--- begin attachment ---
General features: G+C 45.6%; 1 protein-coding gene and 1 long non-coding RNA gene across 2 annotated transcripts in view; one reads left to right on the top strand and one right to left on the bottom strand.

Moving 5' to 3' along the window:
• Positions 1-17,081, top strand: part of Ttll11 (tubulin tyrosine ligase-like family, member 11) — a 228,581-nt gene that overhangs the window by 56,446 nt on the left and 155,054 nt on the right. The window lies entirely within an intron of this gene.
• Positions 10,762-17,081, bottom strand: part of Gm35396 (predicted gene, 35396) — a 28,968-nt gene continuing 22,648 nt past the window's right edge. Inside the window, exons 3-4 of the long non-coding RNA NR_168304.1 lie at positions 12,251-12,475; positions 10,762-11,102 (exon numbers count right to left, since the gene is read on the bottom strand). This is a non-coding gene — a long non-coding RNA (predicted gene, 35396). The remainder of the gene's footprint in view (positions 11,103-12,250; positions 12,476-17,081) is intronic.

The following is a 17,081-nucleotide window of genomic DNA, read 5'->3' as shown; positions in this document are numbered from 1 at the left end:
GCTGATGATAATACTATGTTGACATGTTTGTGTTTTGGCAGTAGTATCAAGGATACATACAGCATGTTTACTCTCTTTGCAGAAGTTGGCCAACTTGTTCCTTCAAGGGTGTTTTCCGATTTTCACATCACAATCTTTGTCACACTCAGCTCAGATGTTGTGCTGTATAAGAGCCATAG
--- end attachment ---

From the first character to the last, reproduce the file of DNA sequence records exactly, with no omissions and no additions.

General features: G+C 45.6%; 1 protein-coding gene and 1 long non-coding RNA gene across 2 annotated transcripts in view; one reads left to right on the top strand and one right to left on the bottom strand.

Moving 5' to 3' along the window:
• Positions 1-17,081, top strand: part of Ttll11 (tubulin tyrosine ligase-like family, member 11) — a 228,581-nt gene that overhangs the window by 56,446 nt on the left and 155,054 nt on the right. The window lies entirely within an intron of this gene.
• Positions 10,762-17,081, bottom strand: part of Gm35396 (predicted gene, 35396) — a 28,968-nt gene continuing 22,648 nt past the window's right edge. Inside the window, exons 3-4 of the long non-coding RNA NR_168304.1 lie at positions 12,251-12,475; positions 10,762-11,102 (exon numbers count right to left, since the gene is read on the bottom strand). This is a non-coding gene — a long non-coding RNA (predicted gene, 35396). The remainder of the gene's footprint in view (positions 11,103-12,250; positions 12,476-17,081) is intronic.

The following is a 17,081-nucleotide window of genomic DNA, read 5'->3' as shown; positions in this document are numbered from 1 at the left end:
GCTGATGATAATACTATGTTGACATGTTTGTGTTTTGGCAGTAGTATCAAGGATACATACAGCATGTTTACTCTCTTTGCAGAAGTTGGCCAACTTGTTCCTTCAAGGGTGTTTTCCGATTTTCACATCACAATCTTTGTCACACTCAGCTCAGATGTTGTGCTGTATAAGAGCCATAG